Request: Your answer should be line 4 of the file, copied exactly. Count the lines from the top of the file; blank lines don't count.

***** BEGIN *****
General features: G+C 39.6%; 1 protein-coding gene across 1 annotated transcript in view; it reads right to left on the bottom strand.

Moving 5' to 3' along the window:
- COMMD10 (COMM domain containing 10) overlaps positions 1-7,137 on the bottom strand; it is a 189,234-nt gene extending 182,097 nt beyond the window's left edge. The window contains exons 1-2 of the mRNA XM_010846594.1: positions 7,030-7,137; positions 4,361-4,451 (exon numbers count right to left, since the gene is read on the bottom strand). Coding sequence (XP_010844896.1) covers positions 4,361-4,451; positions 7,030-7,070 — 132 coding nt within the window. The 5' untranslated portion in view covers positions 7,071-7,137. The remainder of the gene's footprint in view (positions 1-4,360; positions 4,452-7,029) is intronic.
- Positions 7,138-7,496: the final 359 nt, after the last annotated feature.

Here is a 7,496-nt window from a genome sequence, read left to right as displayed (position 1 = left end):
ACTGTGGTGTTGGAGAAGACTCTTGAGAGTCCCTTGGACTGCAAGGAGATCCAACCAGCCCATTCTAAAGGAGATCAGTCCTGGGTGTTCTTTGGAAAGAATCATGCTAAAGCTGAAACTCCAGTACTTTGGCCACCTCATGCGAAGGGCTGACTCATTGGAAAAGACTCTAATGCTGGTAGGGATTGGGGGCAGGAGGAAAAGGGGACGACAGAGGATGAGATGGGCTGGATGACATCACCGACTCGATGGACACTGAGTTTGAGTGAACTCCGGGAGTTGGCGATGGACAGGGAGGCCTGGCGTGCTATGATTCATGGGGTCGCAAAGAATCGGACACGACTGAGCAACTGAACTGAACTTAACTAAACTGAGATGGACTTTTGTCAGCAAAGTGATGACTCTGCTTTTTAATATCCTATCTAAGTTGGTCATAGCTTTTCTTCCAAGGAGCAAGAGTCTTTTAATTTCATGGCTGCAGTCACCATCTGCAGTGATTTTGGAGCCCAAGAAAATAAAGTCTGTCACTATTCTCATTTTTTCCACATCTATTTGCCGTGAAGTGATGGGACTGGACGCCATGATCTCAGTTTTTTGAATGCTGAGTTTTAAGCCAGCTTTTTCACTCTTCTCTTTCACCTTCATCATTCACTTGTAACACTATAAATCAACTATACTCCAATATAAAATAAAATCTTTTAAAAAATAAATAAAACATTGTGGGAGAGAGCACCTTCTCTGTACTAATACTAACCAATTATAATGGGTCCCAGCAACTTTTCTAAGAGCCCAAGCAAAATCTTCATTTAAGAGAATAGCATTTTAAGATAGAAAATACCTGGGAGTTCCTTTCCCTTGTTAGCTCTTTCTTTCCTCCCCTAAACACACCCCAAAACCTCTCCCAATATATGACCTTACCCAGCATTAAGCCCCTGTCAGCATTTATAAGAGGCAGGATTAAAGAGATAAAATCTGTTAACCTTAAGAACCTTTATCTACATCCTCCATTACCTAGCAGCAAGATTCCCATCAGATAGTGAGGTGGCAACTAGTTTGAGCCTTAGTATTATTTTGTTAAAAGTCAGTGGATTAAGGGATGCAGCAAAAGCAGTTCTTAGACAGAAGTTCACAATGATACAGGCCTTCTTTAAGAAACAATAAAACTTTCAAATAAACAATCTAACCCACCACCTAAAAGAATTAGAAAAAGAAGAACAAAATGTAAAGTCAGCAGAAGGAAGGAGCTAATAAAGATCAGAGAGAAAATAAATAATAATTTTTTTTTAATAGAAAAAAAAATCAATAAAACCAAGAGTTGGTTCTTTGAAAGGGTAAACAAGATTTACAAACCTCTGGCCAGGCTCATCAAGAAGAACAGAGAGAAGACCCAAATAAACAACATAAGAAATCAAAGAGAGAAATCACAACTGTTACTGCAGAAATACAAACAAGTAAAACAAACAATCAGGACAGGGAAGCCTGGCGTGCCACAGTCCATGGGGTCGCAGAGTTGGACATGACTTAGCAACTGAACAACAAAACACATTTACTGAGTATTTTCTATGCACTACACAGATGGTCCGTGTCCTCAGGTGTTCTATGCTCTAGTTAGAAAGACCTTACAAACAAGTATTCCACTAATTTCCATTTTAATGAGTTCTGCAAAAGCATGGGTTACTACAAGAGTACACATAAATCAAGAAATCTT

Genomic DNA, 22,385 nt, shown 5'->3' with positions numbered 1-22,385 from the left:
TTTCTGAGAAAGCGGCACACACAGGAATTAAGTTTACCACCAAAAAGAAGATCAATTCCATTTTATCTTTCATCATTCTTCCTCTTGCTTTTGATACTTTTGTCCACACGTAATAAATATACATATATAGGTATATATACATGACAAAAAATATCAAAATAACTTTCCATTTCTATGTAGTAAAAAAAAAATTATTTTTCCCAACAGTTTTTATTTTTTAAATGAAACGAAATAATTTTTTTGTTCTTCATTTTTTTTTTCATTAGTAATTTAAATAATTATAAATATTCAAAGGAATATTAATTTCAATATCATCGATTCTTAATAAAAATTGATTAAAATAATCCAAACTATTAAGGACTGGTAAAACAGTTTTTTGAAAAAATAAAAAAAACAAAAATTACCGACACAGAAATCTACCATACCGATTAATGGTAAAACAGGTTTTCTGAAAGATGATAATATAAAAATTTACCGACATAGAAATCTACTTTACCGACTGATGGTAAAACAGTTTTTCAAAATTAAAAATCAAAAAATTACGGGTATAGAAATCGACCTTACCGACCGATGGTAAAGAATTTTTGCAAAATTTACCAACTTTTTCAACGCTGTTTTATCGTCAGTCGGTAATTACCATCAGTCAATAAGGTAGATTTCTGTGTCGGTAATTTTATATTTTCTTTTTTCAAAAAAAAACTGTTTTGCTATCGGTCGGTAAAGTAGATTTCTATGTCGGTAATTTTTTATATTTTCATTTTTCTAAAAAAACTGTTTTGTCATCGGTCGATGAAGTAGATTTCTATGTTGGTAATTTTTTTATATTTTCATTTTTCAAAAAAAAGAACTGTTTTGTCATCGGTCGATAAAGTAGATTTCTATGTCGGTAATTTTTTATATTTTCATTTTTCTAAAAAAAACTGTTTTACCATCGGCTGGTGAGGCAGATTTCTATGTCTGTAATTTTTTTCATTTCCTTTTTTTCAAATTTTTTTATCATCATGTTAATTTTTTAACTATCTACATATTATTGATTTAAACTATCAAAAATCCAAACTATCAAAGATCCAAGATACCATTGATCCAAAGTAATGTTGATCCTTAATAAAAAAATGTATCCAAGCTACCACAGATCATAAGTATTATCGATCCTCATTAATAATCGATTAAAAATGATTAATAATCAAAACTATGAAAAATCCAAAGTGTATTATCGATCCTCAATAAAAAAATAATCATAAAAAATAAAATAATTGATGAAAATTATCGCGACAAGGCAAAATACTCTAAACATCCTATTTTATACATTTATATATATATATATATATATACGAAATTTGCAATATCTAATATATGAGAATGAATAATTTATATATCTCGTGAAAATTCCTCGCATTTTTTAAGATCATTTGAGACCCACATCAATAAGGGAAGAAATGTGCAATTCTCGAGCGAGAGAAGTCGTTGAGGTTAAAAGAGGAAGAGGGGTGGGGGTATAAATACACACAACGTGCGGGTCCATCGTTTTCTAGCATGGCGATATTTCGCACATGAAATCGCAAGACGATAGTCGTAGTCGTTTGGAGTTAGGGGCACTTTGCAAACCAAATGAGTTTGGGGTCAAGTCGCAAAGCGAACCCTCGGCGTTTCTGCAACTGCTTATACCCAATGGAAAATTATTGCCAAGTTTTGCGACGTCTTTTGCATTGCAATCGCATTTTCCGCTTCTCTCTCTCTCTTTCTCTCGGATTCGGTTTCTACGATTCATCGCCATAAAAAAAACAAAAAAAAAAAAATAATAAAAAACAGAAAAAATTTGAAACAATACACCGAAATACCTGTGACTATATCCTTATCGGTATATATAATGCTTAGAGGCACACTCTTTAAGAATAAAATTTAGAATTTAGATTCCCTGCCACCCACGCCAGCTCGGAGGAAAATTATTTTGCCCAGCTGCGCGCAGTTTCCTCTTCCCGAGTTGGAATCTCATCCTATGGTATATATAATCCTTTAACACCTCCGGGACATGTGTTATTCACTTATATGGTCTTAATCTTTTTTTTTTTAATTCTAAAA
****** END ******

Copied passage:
- Positions 7,138-7,496: the final 359 nt, after the last annotated feature.